first_imgRaising Vermont’s cigarette tax by $1 per pack would bring in $6.7 million in new annual revenue to help close the state’s budget shortfall, while also reducing smoking and saving lives, according to a national report released today by a coalition of public health organizations.The report comes as states grapple with unprecedented budget shortfalls and face devastating cuts to education, health care and other essential public services. The report details the revenue and health benefits to each state of a $1 cigarette tax increase.In Vermont, a $1 cigarette tax increase would also:Prevent 3,600 kids from becoming smokers;Spur 1,900 current adult smokers to quit;Save 1,600 residents from premature, smoking-caused deaths; andSave $81.1 million in health care costs.A nationwide poll released along with the report found that 67 percent of voters support a $1 tobacco tax increase, with backing from large majorities of Republicans (68 percent), Democrats (70 percent) and Independents (64 percent).  The poll found that voters far prefer raising the state tobacco tax to other options for addressing state budget deficits. While 60 percent favored increasing the tobacco tax for this purpose, more than 70 percent opposed every other option presented, including higher state income, gasoline and sales taxes and cuts to education, health care, transportation and law enforcement programs.”This report shows that raising tobacco taxes is truly a win-win-win for Vermont. It is a budget win that will help protect vital programs like health care and education, a health win that will prevent kids from smoking and save lives, and a political win with the voters,” said Matthew L. Myers, President of the Campaign for Tobacco-Free Kids.The report was released by the Campaign for Tobacco-Free Kids, American Cancer Society Cancer Action Network, American Heart Association, American Lung Association and Robert Wood Johnson Foundation. It is titled Tobacco Taxes: A Win-Win-Win for Cash-Strapped States.Currently, Vermont’s cigarette tax is $2.24 per pack, which ranks 9th in the nation. The national average is $1.34 per pack.  The scientific evidence is clear that increasing cigarette prices is one of the most effective ways to reduce smoking, especially among kids. States will achieve even greater revenue and health gains if they also increase tax rates on other tobacco products, such as smokeless tobacco and cigars, and if they dedicate a portion of their new tobacco tax revenue to fund programs that prevent kids from smoking and help smokers quit.Opposition to raising the cigarette tax further typically has come from Vermont retailers, who fear they would lose more business to New Hampshire, where the tax is already lower ($1.78, rank 16th). On the other hand, retailers have been concerned they would lose the advantage on its other borders, particularly losing consumers from New York, where the tax is $2.75 (rank 3rd), or more than 50 cents a pack higher, and consumers from Quebec, where the total cost of cigarettes is also higher than in Vermont.Tobacco use is the number one cause of preventable death in the United States. In Vermont, tobacco use claims 800 lives and costs the state $233 million in health care bills each year.  Currently, 18.2 percent of the state’s high school students smoke, and 2,700 kids try cigarettes for the first time each year.The national survey of 847 registered voters was conducted from January 20-24, 2010, by International Communications Research and has a margin of error of plus or minus 3.4 percentage points.  More information, including the full report, state-specific information and detailed poll results, can be found at www.tobaccofreekids.org/winwinwin(link is external).SOURCE: Campaign for Tobacco-Free Kids. WASHINGTON, Feb. 10, 2010 /PRNewswire-USNewswire/ —last_img read more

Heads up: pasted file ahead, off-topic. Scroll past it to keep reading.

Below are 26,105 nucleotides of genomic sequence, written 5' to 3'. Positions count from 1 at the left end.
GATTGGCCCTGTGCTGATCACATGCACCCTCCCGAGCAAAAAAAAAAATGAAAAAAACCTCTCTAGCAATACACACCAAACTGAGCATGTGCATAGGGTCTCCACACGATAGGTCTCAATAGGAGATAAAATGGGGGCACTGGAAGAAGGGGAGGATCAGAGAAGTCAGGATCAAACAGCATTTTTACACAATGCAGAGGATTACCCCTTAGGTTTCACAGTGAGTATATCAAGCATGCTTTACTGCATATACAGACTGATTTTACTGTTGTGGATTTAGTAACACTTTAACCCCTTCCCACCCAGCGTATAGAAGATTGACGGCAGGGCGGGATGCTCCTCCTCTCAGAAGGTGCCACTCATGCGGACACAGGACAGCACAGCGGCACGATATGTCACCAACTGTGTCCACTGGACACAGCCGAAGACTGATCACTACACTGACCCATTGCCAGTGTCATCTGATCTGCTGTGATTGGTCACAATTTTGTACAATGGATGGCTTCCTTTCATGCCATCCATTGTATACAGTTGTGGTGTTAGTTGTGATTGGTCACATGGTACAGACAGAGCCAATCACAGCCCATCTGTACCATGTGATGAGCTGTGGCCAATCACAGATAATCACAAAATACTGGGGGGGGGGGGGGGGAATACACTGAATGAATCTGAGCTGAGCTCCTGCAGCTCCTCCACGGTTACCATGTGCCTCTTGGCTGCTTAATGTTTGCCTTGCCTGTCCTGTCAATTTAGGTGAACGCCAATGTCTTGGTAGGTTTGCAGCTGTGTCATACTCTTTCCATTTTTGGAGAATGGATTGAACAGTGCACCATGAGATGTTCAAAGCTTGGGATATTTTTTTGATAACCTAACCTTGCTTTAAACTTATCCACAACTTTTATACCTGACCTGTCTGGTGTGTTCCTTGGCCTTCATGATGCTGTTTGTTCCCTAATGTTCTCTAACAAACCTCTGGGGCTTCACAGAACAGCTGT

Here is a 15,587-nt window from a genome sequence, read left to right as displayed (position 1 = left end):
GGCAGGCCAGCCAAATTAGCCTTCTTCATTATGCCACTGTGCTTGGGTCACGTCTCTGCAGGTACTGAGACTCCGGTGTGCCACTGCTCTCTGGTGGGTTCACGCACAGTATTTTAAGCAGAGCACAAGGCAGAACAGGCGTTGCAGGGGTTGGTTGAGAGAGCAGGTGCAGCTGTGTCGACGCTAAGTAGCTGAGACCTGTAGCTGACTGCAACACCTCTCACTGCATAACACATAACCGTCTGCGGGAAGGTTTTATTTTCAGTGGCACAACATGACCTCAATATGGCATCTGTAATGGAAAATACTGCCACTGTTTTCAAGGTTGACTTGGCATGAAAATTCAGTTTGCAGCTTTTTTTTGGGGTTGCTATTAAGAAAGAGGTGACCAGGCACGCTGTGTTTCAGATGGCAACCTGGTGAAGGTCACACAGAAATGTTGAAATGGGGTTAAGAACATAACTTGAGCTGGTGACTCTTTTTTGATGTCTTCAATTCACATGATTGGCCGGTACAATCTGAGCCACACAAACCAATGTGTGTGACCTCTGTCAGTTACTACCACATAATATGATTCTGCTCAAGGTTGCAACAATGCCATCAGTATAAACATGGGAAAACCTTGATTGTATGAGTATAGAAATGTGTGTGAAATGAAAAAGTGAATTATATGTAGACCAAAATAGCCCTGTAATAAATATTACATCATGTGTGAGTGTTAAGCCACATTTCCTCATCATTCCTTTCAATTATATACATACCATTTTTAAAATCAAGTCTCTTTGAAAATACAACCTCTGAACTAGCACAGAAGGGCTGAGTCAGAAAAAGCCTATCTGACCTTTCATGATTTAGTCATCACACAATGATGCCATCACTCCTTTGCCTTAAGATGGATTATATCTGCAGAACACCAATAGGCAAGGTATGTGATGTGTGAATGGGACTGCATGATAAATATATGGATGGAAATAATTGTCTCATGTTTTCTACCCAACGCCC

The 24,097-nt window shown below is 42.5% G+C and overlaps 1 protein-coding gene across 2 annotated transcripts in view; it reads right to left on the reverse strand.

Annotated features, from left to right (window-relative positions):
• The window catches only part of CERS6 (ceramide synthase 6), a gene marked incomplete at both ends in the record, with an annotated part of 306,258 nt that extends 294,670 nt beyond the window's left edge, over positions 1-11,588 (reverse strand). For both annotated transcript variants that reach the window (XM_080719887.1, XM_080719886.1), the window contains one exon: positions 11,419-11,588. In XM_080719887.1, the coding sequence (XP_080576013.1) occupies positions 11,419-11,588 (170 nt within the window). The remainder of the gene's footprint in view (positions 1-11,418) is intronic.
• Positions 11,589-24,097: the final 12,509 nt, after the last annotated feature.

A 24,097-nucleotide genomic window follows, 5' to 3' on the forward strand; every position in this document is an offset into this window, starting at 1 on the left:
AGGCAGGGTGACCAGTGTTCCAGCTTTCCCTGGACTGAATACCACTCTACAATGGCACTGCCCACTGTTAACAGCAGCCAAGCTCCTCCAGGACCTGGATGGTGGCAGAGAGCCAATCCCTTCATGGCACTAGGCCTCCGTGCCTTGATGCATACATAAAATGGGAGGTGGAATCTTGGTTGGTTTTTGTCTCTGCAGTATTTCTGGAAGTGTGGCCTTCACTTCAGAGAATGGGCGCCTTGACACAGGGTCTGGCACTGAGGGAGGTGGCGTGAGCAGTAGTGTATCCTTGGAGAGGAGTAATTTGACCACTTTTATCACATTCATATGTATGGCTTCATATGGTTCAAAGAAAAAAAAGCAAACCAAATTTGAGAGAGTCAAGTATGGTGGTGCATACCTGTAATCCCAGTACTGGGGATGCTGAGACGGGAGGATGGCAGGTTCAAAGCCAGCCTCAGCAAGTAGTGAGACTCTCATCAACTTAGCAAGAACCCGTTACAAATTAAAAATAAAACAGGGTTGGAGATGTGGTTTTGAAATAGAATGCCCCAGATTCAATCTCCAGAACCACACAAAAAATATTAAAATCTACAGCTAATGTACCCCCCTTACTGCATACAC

0